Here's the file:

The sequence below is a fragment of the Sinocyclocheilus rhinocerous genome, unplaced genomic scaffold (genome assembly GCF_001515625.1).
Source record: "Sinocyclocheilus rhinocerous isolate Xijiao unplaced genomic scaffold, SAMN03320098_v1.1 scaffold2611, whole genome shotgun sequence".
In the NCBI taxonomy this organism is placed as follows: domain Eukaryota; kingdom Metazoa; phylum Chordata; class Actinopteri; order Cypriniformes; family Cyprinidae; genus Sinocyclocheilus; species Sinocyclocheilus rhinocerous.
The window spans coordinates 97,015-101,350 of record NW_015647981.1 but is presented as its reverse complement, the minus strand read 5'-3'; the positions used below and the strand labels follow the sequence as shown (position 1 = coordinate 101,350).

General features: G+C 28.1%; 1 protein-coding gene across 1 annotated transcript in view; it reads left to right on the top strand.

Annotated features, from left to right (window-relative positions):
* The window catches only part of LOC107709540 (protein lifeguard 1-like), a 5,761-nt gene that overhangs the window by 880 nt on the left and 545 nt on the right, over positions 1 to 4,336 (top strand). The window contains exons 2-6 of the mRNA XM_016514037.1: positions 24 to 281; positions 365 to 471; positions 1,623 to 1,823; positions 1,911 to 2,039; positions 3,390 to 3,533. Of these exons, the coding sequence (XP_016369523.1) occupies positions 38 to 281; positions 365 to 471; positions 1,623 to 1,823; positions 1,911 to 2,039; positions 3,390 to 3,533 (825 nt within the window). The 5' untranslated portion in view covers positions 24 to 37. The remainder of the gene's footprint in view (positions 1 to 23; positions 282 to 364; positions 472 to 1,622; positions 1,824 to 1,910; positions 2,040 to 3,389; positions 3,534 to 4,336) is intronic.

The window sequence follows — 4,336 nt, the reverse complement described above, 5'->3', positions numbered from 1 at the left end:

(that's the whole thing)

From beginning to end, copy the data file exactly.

The sequence below is a fragment of the Sinocyclocheilus rhinocerous genome, unplaced genomic scaffold (genome assembly GCF_001515625.1).
Source record: "Sinocyclocheilus rhinocerous isolate Xijiao unplaced genomic scaffold, SAMN03320098_v1.1 scaffold2611, whole genome shotgun sequence".
In the NCBI taxonomy this organism is placed as follows: domain Eukaryota; kingdom Metazoa; phylum Chordata; class Actinopteri; order Cypriniformes; family Cyprinidae; genus Sinocyclocheilus; species Sinocyclocheilus rhinocerous.
The window spans coordinates 97,015-101,350 of record NW_015647981.1 but is presented as its reverse complement, the minus strand read 5'-3'; the positions used below and the strand labels follow the sequence as shown (position 1 = coordinate 101,350).

General features: G+C 28.1%; 1 protein-coding gene across 1 annotated transcript in view; it reads left to right on the top strand.

Annotated features, from left to right (window-relative positions):
* The window catches only part of LOC107709540 (protein lifeguard 1-like), a 5,761-nt gene that overhangs the window by 880 nt on the left and 545 nt on the right, over positions 1 to 4,336 (top strand). The window contains exons 2-6 of the mRNA XM_016514037.1: positions 24 to 281; positions 365 to 471; positions 1,623 to 1,823; positions 1,911 to 2,039; positions 3,390 to 3,533. Of these exons, the coding sequence (XP_016369523.1) occupies positions 38 to 281; positions 365 to 471; positions 1,623 to 1,823; positions 1,911 to 2,039; positions 3,390 to 3,533 (825 nt within the window). The 5' untranslated portion in view covers positions 24 to 37. The remainder of the gene's footprint in view (positions 1 to 23; positions 282 to 364; positions 472 to 1,622; positions 1,824 to 1,910; positions 2,040 to 3,389; positions 3,534 to 4,336) is intronic.

The window sequence follows — 4,336 nt, the reverse complement described above, 5'->3', positions numbered from 1 at the left end: